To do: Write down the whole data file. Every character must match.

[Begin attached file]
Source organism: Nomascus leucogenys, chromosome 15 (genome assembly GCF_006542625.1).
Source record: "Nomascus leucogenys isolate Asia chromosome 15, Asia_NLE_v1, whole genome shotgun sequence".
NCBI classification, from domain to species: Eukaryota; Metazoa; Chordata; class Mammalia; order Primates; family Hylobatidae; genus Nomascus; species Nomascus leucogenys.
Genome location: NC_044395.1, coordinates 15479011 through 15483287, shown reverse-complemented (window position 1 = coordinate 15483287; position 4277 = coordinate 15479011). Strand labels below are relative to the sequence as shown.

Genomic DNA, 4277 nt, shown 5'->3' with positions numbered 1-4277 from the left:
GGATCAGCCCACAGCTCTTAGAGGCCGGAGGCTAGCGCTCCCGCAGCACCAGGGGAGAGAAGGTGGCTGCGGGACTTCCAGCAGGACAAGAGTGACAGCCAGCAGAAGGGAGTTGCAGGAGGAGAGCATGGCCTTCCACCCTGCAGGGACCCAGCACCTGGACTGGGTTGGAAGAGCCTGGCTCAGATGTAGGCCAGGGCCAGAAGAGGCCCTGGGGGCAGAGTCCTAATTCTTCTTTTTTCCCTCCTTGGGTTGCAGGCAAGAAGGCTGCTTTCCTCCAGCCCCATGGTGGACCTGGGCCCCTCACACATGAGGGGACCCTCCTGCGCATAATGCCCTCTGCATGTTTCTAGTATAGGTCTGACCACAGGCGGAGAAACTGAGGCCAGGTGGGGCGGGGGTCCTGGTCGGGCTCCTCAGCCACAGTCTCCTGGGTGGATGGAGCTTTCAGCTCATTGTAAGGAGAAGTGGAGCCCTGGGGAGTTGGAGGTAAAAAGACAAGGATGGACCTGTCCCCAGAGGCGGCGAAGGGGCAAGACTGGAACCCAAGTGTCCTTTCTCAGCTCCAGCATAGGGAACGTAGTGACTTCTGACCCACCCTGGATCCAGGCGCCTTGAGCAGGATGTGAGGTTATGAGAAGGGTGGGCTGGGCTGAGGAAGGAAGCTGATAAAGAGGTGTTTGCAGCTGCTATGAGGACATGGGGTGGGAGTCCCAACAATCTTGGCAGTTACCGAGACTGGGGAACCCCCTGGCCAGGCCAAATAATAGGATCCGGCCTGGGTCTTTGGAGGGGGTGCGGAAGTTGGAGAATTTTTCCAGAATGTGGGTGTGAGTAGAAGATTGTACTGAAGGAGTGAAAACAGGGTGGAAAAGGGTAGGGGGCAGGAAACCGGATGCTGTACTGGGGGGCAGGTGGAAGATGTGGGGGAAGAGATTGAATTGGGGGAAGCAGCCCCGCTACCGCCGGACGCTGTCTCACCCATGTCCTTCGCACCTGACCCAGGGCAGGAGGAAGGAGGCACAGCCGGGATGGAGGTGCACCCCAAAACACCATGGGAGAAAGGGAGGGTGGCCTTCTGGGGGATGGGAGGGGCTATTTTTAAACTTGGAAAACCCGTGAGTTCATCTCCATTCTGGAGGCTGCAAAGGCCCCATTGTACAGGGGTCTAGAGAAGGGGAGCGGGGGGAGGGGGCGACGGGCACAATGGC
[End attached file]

Source organism: Nomascus leucogenys, chromosome 15 (genome assembly GCF_006542625.1).
Source record: "Nomascus leucogenys isolate Asia chromosome 15, Asia_NLE_v1, whole genome shotgun sequence".
NCBI classification, from domain to species: Eukaryota; Metazoa; Chordata; class Mammalia; order Primates; family Hylobatidae; genus Nomascus; species Nomascus leucogenys.
Genome location: NC_044395.1, coordinates 15479011 through 15483287, shown reverse-complemented (window position 1 = coordinate 15483287; position 4277 = coordinate 15479011). Strand labels below are relative to the sequence as shown.

Genomic DNA, 4277 nt, shown 5'->3' with positions numbered 1-4277 from the left:
GGATCAGCCCACAGCTCTTAGAGGCCGGAGGCTAGCGCTCCCGCAGCACCAGGGGAGAGAAGGTGGCTGCGGGACTTCCAGCAGGACAAGAGTGACAGCCAGCAGAAGGGAGTTGCAGGAGGAGAGCATGGCCTTCCACCCTGCAGGGACCCAGCACCTGGACTGGGTTGGAAGAGCCTGGCTCAGATGTAGGCCAGGGCCAGAAGAGGCCCTGGGGGCAGAGTCCTAATTCTTCTTTTTTCCCTCCTTGGGTTGCAGGCAAGAAGGCTGCTTTCCTCCAGCCCCATGGTGGACCTGGGCCCCTCACACATGAGGGGACCCTCCTGCGCATAATGCCCTCTGCATGTTTCTAGTATAGGTCTGACCACAGGCGGAGAAACTGAGGCCAGGTGGGGCGGGGGTCCTGGTCGGGCTCCTCAGCCACAGTCTCCTGGGTGGATGGAGCTTTCAGCTCATTGTAAGGAGAAGTGGAGCCCTGGGGAGTTGGAGGTAAAAAGACAAGGATGGACCTGTCCCCAGAGGCGGCGAAGGGGCAAGACTGGAACCCAAGTGTCCTTTCTCAGCTCCAGCATAGGGAACGTAGTGACTTCTGACCCACCCTGGATCCAGGCGCCTTGAGCAGGATGTGAGGTTATGAGAAGGGTGGGCTGGGCTGAGGAAGGAAGCTGATAAAGAGGTGTTTGCAGCTGCTATGAGGACATGGGGTGGGAGTCCCAACAATCTTGGCAGTTACCGAGACTGGGGAACCCCCTGGCCAGGCCAAATAATAGGATCCGGCCTGGGTCTTTGGAGGGGGTGCGGAAGTTGGAGAATTTTTCCAGAATGTGGGTGTGAGTAGAAGATTGTACTGAAGGAGTGAAAACAGGGTGGAAAAGGGTAGGGGGCAGGAAACCGGATGCTGTACTGGGGGGCAGGTGGAAGATGTGGGGGAAGAGATTGAATTGGGGGAAGCAGCCCCGCTACCGCCGGACGCTGTCTCACCCATGTCCTTCGCACCTGACCCAGGGCAGGAGGAAGGAGGCACAGCCGGGATGGAGGTGCACCCCAAAACACCATGGGAGAAAGGGAGGGTGGCCTTCTGGGGGATGGGAGGGGCTATTTTTAAACTTGGAAAACCCGTGAGTTCATCTCCATTCTGGAGGCTGCAAAGGCCCCATTGTACAGGGGTCTAGAGAAGGGGAGCGGGGGGAGGGGGCGACGGGCACAATGGC